Fidel and Gabo: A Portrait of the Legendary Friendship Between Fidel Castro and Gabriel Garca Mrquez
Gabriel García Márquez was Castro's propagandist and Che Guevara his conscience, say two new books.
There's no romance in the relationship between the Cuban dictator Fidel Castro and the Nobel-winning Colombian novelist Gabriel García Márquez, argues this stinging j'accuse. On the surface their friendship is chummy and literary: Castro drops by García Márquez's Havana mansion—a gift from Castro himself—for endless conversation and critiques his manuscripts. But the authors view the men's bond as corrupt and neurotic: García Márquez, obsessed with power in both his fiction and real life, gets political influence; Castro, in turn, gets cultural prestige and a matchless propagandist. The authors condemn García-Márquez's public silence over Cuban censorship and human rights violations. Almost compulsive in their point scoring, the authors jeer at the novelist for going to American rather than Cuban hospitals. More polemic than biography, their study tellingly rebukes the Left's propensity for blinding itself to the failings of the Cuban revolution by glamorizing its leaders. (Sept.)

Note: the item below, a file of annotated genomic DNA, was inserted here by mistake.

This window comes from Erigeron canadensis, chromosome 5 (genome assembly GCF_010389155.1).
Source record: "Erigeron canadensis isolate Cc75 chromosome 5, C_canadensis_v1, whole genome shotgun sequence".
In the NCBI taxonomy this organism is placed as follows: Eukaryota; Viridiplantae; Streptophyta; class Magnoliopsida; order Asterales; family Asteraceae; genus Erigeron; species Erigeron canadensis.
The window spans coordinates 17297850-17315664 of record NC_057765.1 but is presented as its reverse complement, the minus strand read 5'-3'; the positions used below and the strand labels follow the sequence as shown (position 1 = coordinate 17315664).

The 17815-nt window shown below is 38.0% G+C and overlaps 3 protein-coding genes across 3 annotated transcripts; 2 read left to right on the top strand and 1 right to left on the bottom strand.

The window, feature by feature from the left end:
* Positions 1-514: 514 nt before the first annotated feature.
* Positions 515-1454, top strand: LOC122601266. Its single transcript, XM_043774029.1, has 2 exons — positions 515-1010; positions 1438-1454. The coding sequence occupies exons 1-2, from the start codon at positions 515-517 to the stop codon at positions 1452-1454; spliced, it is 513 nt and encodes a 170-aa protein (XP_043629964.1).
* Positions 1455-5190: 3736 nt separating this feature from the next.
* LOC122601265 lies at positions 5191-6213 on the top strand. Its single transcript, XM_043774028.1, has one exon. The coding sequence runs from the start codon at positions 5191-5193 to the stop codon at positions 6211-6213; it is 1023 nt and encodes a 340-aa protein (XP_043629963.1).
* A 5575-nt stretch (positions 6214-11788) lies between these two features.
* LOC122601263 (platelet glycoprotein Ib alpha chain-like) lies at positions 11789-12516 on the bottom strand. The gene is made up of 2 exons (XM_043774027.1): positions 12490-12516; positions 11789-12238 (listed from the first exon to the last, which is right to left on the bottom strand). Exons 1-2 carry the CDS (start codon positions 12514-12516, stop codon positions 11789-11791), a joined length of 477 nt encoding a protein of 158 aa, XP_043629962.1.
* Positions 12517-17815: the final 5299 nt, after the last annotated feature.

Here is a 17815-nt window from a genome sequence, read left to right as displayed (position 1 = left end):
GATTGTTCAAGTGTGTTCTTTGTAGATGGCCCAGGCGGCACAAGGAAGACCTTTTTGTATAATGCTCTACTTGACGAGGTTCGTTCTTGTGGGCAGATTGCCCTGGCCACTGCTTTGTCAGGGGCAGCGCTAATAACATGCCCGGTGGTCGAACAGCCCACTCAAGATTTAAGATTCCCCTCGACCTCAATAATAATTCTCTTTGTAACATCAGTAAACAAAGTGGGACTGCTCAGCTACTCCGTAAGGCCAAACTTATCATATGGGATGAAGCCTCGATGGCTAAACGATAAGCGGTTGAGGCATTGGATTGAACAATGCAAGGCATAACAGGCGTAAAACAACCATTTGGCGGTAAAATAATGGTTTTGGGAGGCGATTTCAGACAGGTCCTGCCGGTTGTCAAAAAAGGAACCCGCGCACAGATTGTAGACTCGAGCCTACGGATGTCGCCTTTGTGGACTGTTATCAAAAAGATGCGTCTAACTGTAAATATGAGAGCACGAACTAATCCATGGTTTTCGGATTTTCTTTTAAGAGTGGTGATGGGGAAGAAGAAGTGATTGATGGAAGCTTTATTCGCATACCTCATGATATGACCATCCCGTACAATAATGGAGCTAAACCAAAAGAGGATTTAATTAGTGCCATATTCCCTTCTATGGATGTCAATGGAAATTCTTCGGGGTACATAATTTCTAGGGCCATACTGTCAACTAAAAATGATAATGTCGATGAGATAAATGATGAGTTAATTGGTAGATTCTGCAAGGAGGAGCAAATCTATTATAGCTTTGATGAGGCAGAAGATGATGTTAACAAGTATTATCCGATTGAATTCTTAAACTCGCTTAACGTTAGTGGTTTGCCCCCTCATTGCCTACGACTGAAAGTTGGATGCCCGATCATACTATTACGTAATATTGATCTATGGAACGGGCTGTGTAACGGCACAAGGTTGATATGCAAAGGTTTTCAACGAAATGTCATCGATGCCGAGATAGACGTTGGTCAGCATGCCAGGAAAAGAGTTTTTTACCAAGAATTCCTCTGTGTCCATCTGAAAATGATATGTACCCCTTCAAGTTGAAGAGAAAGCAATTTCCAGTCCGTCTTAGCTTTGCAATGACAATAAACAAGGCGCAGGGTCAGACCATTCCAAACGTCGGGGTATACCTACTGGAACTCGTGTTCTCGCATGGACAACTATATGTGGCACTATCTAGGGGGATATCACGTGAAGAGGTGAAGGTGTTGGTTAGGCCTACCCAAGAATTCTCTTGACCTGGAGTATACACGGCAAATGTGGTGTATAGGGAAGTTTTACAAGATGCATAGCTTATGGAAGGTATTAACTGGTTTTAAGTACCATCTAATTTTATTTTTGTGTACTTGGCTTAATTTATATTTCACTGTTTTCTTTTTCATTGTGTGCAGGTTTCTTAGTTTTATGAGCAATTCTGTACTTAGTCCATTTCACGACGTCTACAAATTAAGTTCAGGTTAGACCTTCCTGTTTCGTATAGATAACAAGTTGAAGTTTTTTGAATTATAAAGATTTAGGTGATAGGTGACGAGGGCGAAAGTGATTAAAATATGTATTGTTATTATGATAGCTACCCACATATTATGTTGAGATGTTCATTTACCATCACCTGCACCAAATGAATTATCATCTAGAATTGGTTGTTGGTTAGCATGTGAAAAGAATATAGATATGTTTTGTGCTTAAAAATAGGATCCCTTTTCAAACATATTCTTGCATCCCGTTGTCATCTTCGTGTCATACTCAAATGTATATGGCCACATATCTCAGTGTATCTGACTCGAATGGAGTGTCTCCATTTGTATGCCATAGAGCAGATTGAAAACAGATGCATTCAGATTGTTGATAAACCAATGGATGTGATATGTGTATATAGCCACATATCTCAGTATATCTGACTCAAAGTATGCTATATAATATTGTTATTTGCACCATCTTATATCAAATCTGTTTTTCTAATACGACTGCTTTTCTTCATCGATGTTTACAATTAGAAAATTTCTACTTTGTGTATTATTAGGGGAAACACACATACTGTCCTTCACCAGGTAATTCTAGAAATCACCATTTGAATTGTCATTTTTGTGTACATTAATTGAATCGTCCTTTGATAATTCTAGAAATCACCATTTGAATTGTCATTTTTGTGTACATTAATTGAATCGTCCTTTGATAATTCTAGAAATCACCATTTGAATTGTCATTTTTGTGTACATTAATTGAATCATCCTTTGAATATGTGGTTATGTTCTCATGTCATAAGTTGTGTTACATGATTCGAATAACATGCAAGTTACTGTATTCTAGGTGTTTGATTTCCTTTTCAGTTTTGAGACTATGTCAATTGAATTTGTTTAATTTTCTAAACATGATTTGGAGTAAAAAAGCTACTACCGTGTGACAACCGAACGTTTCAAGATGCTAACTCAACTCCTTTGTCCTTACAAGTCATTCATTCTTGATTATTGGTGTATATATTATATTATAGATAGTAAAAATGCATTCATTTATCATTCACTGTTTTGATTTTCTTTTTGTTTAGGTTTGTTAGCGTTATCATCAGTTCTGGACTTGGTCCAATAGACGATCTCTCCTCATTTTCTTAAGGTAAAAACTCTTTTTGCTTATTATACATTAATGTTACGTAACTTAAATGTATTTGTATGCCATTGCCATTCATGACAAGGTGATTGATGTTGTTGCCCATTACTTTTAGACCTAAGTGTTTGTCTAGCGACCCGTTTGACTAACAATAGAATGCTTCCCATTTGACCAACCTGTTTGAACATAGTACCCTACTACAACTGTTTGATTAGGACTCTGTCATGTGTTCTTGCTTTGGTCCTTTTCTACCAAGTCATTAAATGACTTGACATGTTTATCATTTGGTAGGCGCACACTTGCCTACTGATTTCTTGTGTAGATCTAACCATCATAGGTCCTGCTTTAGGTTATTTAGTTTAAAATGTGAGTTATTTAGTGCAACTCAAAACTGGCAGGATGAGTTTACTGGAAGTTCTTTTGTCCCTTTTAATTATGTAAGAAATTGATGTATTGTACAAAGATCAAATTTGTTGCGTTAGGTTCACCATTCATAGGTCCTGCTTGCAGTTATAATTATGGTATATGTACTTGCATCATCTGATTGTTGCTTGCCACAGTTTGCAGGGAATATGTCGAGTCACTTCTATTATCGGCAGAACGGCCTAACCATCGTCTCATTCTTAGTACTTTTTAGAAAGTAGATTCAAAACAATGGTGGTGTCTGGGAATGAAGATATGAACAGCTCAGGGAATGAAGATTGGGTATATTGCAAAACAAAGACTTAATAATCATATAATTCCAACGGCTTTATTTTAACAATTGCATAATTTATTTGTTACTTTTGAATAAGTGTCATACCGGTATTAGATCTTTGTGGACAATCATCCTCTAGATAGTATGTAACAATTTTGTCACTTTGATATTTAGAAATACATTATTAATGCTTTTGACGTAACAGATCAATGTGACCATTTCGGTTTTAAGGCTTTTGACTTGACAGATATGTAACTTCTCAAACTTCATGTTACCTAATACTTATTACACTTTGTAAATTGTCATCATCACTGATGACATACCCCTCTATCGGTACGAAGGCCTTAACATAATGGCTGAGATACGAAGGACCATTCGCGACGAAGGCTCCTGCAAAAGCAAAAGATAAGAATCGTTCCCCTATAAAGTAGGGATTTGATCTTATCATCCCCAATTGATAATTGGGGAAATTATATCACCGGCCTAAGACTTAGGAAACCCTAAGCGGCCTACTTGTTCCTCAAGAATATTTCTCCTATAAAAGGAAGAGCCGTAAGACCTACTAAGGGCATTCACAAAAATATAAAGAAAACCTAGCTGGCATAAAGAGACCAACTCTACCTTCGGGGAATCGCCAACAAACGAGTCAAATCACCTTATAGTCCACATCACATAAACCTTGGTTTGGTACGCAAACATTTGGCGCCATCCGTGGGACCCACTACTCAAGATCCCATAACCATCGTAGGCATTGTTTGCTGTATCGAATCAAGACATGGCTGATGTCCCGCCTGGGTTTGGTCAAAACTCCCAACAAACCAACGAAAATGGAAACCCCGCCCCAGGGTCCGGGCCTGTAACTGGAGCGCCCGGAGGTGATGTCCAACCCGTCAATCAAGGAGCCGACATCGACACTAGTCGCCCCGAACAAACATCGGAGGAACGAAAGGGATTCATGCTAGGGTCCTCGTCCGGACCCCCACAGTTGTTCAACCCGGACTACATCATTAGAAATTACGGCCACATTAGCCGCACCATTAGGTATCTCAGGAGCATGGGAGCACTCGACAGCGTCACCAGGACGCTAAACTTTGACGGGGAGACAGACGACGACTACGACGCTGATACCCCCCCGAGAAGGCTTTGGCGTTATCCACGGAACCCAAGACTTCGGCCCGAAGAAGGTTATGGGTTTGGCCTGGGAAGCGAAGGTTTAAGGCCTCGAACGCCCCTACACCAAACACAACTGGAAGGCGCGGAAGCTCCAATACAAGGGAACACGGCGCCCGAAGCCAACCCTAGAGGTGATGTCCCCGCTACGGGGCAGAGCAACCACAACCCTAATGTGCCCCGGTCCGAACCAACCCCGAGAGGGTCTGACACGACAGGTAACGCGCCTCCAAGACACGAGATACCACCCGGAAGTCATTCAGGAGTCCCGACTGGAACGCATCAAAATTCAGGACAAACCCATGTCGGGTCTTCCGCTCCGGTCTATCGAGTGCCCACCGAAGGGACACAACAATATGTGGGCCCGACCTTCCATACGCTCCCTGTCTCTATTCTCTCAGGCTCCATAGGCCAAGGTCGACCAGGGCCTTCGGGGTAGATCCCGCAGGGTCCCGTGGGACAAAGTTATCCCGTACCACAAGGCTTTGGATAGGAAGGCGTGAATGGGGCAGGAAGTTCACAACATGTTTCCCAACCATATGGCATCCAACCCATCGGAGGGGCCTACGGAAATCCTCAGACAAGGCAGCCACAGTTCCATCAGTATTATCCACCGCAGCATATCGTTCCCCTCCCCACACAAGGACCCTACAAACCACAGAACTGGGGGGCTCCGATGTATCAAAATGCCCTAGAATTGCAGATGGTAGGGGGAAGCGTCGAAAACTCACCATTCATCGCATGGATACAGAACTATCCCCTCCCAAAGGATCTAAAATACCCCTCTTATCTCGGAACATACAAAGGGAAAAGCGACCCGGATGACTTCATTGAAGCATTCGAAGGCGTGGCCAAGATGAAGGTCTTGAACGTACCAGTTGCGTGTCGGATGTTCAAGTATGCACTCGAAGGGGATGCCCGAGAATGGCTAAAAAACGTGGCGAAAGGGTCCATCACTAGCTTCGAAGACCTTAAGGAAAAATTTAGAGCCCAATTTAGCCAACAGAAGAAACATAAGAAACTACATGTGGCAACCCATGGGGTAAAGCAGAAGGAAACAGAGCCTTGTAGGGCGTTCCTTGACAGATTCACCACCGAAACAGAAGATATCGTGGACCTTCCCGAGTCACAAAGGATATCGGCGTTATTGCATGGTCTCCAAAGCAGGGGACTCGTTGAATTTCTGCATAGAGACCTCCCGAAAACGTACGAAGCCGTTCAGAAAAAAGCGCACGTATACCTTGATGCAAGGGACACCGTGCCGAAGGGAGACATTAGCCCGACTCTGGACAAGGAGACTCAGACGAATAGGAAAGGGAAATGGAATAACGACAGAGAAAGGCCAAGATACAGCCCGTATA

Release date: 09/01/2009